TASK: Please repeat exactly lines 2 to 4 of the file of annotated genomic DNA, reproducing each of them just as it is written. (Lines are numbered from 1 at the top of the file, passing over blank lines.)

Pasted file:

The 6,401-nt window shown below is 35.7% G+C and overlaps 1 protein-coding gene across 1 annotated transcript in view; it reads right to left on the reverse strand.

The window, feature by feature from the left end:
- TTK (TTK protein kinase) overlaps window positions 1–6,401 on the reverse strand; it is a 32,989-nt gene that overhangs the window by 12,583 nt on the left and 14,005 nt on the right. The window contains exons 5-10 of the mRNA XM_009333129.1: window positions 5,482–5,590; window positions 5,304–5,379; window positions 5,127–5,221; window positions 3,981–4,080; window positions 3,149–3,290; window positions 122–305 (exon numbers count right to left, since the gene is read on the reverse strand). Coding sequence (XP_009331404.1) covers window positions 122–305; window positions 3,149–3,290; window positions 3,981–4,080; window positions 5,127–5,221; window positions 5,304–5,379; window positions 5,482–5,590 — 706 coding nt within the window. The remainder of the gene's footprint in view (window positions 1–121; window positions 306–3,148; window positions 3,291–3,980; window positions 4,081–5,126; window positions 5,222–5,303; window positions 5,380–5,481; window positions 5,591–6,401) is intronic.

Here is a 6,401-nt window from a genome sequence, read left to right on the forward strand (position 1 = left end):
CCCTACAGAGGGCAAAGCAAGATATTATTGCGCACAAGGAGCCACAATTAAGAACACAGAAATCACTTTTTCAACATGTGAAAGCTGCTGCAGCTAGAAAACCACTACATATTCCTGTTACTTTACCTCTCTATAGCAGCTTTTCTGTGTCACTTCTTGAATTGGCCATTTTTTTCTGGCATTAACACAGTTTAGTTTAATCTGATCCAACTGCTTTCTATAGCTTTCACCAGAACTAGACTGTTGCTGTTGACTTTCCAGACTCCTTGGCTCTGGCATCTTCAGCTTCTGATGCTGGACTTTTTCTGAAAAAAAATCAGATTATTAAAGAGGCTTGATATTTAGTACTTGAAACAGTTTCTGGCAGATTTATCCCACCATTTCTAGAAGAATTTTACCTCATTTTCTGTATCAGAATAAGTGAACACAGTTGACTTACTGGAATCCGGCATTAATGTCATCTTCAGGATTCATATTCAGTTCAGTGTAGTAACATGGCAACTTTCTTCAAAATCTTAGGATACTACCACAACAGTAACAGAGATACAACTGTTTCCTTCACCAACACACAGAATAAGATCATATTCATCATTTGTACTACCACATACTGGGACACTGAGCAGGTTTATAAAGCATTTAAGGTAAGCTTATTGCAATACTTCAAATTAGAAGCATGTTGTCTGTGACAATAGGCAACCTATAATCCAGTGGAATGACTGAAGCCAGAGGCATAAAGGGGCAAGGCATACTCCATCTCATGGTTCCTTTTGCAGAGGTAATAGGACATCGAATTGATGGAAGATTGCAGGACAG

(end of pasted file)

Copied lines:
The window, feature by feature from the left end:
- TTK (TTK protein kinase) overlaps window positions 1–6,401 on the reverse strand; it is a 32,989-nt gene that overhangs the window by 12,583 nt on the left and 14,005 nt on the right. The window contains exons 5-10 of the mRNA XM_009333129.1: window positions 5,482–5,590; window positions 5,304–5,379; window positions 5,127–5,221; window positions 3,981–4,080; window positions 3,149–3,290; window positions 122–305 (exon numbers count right to left, since the gene is read on the reverse strand). Coding sequence (XP_009331404.1) covers window positions 122–305; window positions 3,149–3,290; window positions 3,981–4,080; window positions 5,127–5,221; window positions 5,304–5,379; window positions 5,482–5,590 — 706 coding nt within the window. The remainder of the gene's footprint in view (window positions 1–121; window positions 306–3,148; window positions 3,291–3,980; window positions 4,081–5,126; window positions 5,222–5,303; window positions 5,380–5,481; window positions 5,591–6,401) is intronic.

Here is a 6,401-nt window from a genome sequence, read left to right on the forward strand (position 1 = left end):